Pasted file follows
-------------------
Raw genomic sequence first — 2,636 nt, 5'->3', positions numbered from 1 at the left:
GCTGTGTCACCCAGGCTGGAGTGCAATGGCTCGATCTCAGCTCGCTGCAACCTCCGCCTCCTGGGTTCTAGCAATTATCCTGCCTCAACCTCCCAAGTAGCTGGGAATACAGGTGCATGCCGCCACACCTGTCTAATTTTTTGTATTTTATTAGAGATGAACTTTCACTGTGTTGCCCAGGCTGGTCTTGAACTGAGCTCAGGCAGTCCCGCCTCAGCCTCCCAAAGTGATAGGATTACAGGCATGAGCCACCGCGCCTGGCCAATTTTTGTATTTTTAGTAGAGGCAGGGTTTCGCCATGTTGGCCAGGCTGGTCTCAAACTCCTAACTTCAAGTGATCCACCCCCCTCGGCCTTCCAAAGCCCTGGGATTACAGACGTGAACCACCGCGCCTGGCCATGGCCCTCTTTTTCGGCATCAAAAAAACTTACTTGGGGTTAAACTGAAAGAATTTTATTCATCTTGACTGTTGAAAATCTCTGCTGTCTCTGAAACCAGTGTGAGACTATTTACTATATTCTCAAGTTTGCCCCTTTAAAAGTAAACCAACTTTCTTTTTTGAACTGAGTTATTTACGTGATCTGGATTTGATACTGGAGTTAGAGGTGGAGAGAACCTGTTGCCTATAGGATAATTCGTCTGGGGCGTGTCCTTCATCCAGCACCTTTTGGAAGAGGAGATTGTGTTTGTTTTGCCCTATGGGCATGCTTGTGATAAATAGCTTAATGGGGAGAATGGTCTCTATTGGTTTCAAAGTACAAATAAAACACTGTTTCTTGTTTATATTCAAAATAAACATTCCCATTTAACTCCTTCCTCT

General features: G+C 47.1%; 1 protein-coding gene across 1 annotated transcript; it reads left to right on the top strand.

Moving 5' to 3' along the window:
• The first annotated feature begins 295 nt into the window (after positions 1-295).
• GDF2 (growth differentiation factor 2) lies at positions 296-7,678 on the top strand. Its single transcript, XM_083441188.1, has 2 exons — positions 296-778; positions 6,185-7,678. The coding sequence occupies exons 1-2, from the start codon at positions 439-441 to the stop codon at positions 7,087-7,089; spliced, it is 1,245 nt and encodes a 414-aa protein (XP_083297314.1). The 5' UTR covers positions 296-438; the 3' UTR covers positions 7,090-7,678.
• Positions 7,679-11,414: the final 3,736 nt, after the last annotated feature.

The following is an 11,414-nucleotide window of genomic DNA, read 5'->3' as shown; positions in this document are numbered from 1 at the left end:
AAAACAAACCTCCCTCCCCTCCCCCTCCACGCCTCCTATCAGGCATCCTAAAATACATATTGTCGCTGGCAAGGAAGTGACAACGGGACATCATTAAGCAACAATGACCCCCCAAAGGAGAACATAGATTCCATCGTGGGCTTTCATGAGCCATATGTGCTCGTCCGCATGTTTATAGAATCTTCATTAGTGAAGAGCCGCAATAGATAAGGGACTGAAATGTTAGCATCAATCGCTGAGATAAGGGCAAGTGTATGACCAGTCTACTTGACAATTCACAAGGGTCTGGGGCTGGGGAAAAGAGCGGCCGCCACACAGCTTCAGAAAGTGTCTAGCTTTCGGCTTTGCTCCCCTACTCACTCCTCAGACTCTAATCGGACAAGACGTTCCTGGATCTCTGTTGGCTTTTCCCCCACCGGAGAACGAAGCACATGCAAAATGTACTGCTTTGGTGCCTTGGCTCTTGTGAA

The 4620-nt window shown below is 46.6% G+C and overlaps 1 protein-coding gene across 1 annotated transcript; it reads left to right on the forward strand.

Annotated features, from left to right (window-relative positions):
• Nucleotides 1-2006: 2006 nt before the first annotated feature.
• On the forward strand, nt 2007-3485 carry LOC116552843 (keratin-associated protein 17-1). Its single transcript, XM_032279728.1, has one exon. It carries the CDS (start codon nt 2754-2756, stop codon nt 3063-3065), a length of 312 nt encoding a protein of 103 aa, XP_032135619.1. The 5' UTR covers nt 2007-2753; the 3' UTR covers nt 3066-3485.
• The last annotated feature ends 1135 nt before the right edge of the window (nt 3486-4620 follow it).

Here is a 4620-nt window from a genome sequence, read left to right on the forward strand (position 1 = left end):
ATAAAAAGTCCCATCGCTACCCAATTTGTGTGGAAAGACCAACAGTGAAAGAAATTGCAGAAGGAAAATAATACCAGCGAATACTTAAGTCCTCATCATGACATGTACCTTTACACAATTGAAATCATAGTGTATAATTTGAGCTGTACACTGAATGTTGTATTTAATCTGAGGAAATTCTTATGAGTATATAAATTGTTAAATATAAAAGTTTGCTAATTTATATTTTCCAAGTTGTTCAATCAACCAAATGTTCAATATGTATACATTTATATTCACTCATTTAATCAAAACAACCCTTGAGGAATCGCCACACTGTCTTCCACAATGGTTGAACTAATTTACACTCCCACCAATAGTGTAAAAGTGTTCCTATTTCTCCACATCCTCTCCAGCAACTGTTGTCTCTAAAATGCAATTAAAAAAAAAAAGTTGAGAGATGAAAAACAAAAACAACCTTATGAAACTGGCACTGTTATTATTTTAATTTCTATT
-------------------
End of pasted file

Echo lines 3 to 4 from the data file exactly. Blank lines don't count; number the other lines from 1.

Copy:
General features: G+C 47.1%; 1 protein-coding gene across 1 annotated transcript; it reads left to right on the top strand.

Moving 5' to 3' along the window: